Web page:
In 1992, Gary Chapman published his popular book “The Five Love Languages.” He wanted couples to understand that people express and interpret love in different ways. One woman feels cherished when her husband buys roses, but another wife prefers help with the dishes. One husband feels most loved when his wife pays him compliments, but another man prefers hugs and kisses.
Chapman discusses his love languages in terms of human relations, but his ideas are also applicable to our friendship with God:
Words of Affirmation. God is God – with or without our approval. But words of praise communicate our love to him. The Bible says, “Praise the Lord! for it is good to sing praises to our God; for it is pleasant, and a song of praise is fitting” (Ps. 147:1).
Quality Time. The most intimate way to spend time with God is to pray. In private prayer we can pour out our deepest feelings, completely trusting that the Lord will hear and understand. The man who loved the heavenly Father perfectly spent entire nights in prayer (Luke 6:12).
Receiving Gifts. The God who owns the cattle on a thousand hills can’t be sustained by material gifts. But we can offer him “the fruit of lips that acknowledge his name” (Heb. 13:15), and we can give our resources to support his work. God loves a cheerful giver, and a cheerful giver loves God.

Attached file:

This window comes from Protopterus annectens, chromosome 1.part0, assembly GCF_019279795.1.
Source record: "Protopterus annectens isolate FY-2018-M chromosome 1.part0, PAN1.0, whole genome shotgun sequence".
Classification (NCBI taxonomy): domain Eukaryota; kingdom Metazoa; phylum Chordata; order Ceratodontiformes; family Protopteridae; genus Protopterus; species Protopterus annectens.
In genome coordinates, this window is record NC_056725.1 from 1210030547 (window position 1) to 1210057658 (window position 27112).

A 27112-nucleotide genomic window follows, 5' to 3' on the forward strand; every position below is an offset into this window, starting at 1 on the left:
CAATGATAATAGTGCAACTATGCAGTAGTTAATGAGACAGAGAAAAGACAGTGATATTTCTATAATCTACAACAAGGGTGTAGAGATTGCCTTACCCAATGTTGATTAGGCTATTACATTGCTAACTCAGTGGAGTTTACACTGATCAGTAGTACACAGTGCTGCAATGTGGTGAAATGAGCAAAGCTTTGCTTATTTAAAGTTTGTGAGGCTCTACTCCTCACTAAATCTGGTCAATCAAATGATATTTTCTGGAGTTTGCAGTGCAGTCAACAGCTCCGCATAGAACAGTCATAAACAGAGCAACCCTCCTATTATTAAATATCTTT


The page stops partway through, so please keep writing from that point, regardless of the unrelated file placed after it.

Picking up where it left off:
Acts of Service. The true God is no idol requiring transportation if his temple catches fire (Acts 17:24-25). But committed Christians understand that acts of service communicate love. The greatest men and women of the Bible called themselves servants of God.
Physical Touch. God is in heaven, and we are on earth. How can we possibly touch him? Simple. When we care for our brothers and sisters, Jesus takes the kindness personally: “As you did it to one of the least of these my brothers, you did it to me” (Matt. 25:40).